An EHR should “become invisible to us,” said Steven Schiebel, M.D., of Pediatric Associates, a large eight-location practice based in Bellevue, Washington, summing up what providers really want from their EHRs. Dr. Schiebel likened it to driving a car: you don’t think about it, you just do it.
EHRs AND HEALTHCARE TECHNOLOGY: WHAT’S IN IT FOR ME?
Many physicians, especially those in smaller practices or who’ve practiced medicine longer, feel that electronic health record (EHR) systems aren’t worth the $27 billion the federal government has invested to encourage their use. Some even believe that an EHR forces them to focus more on the technology than on the patient.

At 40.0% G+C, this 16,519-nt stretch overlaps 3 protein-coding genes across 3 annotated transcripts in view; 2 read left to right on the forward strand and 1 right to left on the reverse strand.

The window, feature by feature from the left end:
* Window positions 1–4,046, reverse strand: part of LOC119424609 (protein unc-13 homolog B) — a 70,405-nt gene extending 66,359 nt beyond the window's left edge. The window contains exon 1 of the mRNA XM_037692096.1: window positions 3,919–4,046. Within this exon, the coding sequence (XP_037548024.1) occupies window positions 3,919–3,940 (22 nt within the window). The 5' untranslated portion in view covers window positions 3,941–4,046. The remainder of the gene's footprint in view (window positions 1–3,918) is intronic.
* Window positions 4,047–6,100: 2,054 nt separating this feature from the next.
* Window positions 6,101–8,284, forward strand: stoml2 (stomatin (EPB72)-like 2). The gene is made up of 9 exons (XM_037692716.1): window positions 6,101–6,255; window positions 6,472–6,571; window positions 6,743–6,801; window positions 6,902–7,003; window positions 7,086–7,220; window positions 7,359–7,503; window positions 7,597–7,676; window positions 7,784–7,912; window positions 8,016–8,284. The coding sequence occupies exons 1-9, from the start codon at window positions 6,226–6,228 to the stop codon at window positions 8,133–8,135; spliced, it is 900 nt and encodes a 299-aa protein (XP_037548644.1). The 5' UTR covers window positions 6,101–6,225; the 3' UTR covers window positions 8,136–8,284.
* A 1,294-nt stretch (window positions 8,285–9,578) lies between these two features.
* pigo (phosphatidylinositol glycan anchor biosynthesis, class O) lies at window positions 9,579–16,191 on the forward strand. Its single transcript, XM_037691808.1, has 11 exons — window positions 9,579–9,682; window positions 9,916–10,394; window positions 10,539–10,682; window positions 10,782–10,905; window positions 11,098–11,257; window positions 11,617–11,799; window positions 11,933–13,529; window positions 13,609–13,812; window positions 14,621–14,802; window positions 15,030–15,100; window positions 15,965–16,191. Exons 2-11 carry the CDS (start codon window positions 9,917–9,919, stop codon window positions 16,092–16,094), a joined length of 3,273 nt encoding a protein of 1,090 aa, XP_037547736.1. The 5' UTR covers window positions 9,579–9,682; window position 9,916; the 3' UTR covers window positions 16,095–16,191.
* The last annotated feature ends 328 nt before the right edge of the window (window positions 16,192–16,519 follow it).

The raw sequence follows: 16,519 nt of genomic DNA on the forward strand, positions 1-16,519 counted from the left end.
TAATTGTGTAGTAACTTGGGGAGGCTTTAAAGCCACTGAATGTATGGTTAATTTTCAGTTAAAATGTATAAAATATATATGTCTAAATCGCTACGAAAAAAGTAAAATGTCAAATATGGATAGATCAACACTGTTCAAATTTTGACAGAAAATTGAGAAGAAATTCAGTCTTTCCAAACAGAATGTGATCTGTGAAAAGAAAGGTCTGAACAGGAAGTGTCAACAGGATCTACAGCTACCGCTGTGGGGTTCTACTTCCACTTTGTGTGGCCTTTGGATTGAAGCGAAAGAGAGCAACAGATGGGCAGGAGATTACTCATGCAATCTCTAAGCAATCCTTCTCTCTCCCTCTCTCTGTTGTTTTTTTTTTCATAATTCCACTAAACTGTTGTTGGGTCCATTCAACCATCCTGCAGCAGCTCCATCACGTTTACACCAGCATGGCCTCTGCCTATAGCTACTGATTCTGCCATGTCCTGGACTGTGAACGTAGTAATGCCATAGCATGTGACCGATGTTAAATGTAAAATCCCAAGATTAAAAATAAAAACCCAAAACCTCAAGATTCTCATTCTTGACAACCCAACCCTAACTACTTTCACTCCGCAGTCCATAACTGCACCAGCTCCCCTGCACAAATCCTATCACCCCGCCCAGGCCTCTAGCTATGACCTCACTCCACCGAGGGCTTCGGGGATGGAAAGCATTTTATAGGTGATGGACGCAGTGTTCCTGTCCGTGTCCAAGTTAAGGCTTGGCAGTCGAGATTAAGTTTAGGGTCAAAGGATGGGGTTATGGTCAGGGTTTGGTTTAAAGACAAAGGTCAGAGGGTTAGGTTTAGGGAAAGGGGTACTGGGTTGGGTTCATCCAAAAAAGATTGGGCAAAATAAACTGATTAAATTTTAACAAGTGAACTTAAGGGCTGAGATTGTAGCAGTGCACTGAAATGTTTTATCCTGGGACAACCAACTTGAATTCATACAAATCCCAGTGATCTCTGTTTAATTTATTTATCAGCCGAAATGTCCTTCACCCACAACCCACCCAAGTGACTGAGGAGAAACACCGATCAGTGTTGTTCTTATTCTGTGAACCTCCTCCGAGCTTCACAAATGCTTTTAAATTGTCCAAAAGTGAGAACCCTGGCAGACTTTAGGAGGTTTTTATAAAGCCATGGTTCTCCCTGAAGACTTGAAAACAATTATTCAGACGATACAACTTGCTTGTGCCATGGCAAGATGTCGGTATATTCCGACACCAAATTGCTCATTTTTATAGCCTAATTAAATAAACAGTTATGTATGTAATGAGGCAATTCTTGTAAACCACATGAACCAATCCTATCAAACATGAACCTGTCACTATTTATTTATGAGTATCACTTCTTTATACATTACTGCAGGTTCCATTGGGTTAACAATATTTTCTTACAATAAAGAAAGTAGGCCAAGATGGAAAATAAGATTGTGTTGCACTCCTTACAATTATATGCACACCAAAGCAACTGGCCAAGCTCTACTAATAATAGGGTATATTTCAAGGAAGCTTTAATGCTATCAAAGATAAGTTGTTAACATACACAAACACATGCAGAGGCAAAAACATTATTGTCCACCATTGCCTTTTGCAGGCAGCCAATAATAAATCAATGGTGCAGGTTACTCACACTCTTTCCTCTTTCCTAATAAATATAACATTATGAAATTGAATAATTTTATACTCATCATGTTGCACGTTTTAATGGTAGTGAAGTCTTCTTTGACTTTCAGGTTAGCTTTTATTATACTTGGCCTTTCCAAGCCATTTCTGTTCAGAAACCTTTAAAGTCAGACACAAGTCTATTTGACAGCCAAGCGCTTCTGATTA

Research shows that these physicians commonly report several main complaints about EHR systems. According to a 2013 RAND study of professional satisfaction among physicians, major causes of dissatisfaction with EHRs include poor system functionality, cumbersome data entry, high upfront and ongoing costs, and inefficient and insufficient exchange of health information.